# Error in Intuitive Understanding of First-Order Logic w/ 'And' and 'If-Then

• julypraise
This way, you will be using the given information and proving the desired conclusion, rather than assuming the conclusion and trying to prove the given information.
julypraise
One of the ordered field, F, property is the following (i):

(i) for every x, y, and z, if both x, y, z in F and y < z, then x + y < x + z.

(i') for every x, y, and z, if x, y, z in F implies y < z, then x + y < x + z.

I cannot prove that (i) and (ii) are equivalent simply using some simple logical rules. But when I inspect (i') in a intuitive sense, it seems (i') does not have a difference in terms of meaning with (i). Moreover, (i') is equivalent to (i'') which is the following:

(i'') for every x, y, z in F, if y < z, then x + y < x + z.

Especially when I think about this (i''), it seems really similar in terms of meaning to (i''). Yet, I cannot make (i) in the same form as (i'').

Thus, my question are these:

(1) Is (i) equivalent to (i')?
(2) If they are not, why does my intuitive understanding of those two sentences' meaning makes error? Any opinion?

My plausible guess for the question (2) is that it is because (i') implies (i). But anyway, I'm not sure whether it is a right anwer.

Further question:

What is wrong with the following proof, or is the following proof correct:

(->). Suppose (X and Y) implies Z. Suppose X. Suppose Y. Since X and Y, Z is true. Thus, Y implies Z. Thus X implies (Y -> Z).
(<-). Suppose X implies (Y implies Z). Suppose X and Y. Since X is true, Y implies Z. Since Y is true, Z is true too. Thus (X and Y) implies Z.
In conclusion, we proved that that (X and Y) implies Z is equivalnet to that X implies (Y -> Z).

Remark.
When proving the above in Fitch form style, I didn't find any contradiction. Please try that too and comment whatever you think.

The proof is incorrect. The problem lies in the first step, where you assume that "(X and Y) implies Z". This does not necessarily have to be true, so you cannot use it as a starting point for your proof. Instead, you should start by assuming that X implies (Y -> Z), and then try to prove that (X and Y) implies Z.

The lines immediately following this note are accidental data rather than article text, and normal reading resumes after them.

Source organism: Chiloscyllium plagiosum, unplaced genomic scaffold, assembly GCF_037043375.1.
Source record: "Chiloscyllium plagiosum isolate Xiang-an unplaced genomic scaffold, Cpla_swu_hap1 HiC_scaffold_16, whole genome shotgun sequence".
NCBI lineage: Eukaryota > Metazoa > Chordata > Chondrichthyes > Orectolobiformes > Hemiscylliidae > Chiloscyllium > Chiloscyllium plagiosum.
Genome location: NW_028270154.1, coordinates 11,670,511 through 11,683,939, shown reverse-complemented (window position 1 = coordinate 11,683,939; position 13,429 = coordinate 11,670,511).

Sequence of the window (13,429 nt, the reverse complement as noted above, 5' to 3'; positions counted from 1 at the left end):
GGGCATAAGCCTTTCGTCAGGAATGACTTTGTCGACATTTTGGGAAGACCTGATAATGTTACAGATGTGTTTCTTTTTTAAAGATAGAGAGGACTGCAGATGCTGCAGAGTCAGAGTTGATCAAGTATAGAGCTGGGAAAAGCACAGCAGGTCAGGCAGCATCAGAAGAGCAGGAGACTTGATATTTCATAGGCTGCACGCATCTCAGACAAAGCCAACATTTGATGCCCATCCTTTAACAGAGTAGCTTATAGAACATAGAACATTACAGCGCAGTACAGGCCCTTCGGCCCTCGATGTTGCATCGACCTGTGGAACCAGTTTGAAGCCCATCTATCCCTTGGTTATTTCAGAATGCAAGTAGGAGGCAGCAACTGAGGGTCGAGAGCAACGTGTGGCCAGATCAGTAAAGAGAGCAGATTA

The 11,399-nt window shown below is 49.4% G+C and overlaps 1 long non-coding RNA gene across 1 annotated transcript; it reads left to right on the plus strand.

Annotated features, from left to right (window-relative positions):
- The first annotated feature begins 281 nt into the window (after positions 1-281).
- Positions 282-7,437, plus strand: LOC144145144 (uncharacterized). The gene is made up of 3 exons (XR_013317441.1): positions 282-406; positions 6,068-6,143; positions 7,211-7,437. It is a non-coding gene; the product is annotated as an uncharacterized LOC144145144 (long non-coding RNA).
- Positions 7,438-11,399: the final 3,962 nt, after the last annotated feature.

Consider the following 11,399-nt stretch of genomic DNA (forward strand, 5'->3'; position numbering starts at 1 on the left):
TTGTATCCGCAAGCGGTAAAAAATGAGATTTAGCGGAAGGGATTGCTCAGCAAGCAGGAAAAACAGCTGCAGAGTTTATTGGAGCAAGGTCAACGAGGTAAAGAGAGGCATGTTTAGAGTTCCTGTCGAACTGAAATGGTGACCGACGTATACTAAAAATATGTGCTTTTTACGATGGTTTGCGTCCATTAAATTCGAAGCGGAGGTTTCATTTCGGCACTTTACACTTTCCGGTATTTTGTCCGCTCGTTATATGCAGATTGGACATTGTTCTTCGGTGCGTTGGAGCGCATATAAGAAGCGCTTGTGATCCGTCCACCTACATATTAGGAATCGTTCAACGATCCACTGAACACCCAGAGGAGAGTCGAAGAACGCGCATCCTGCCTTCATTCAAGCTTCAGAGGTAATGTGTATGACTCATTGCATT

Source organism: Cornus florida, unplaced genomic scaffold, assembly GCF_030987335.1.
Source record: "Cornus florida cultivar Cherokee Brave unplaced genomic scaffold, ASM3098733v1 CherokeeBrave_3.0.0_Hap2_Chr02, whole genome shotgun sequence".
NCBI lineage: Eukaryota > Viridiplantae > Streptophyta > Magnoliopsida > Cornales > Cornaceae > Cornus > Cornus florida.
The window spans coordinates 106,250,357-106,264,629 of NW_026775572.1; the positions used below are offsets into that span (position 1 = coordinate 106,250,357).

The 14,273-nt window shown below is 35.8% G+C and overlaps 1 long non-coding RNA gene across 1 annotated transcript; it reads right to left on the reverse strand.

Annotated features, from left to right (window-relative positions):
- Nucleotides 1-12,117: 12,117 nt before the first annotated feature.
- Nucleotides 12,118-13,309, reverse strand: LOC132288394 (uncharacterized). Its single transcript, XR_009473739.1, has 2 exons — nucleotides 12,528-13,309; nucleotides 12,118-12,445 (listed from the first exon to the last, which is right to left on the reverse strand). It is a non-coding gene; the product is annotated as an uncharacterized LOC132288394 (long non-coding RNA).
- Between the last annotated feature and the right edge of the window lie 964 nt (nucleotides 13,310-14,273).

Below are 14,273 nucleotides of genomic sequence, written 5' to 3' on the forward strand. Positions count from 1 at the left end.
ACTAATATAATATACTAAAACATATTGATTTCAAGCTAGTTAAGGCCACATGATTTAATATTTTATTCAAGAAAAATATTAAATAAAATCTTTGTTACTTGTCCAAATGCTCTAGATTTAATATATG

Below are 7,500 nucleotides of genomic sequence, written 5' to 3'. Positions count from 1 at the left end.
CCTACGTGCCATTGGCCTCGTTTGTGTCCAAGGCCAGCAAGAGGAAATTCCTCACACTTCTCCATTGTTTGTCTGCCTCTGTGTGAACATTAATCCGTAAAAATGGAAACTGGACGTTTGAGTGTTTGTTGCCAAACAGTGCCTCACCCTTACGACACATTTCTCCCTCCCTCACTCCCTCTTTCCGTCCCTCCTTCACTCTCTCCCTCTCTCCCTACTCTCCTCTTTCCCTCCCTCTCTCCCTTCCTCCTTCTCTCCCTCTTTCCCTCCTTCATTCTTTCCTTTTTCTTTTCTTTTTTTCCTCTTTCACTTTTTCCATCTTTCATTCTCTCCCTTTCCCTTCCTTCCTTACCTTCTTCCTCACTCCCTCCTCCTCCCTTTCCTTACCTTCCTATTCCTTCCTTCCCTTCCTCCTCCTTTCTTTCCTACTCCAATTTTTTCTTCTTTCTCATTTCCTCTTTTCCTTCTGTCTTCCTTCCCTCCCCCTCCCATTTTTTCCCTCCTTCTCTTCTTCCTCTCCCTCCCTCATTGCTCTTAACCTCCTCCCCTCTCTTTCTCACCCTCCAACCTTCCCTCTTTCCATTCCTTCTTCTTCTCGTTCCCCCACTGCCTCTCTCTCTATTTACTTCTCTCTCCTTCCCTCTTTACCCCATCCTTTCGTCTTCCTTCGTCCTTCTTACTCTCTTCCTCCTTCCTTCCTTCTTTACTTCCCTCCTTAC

## 1. What is the difference between 'and' and 'if-then' in first-order logic?

In first-order logic, 'and' is a logical connective that represents the conjunction of two statements, meaning both statements must be true for the overall statement to be true. On the other hand, 'if-then' is a conditional statement that represents an implication, meaning if the first statement is true, then the second statement must also be true.

## 2. How do 'and' and 'if-then' statements work together in first-order logic?

In first-order logic, 'and' and 'if-then' statements can be combined to create complex statements. For example, an 'and' statement can be used to connect two 'if-then' statements, creating a compound conditional statement. Additionally, both 'and' and 'if-then' statements can be nested within each other to create even more complex statements.

## 3. Can 'and' and 'if-then' statements be used interchangeably in first-order logic?

No, 'and' and 'if-then' statements serve different purposes in first-order logic and cannot be used interchangeably. 'And' represents the conjunction of two statements, while 'if-then' represents an implication between two statements.

## 4. What is the importance of understanding the correct usage of 'and' and 'if-then' in first-order logic?

Understanding the correct usage of 'and' and 'if-then' in first-order logic is crucial for constructing accurate and valid logical arguments. Misusing or misunderstanding these logical connectives can result in flawed reasoning and incorrect conclusions.

## 5. How can one improve their intuitive understanding of 'and' and 'if-then' in first-order logic?

Improving one's intuitive understanding of 'and' and 'if-then' in first-order logic can be achieved through practice and familiarizing oneself with various logical statements and their connectives. It can also be helpful to study and understand the properties and rules associated with these connectives.

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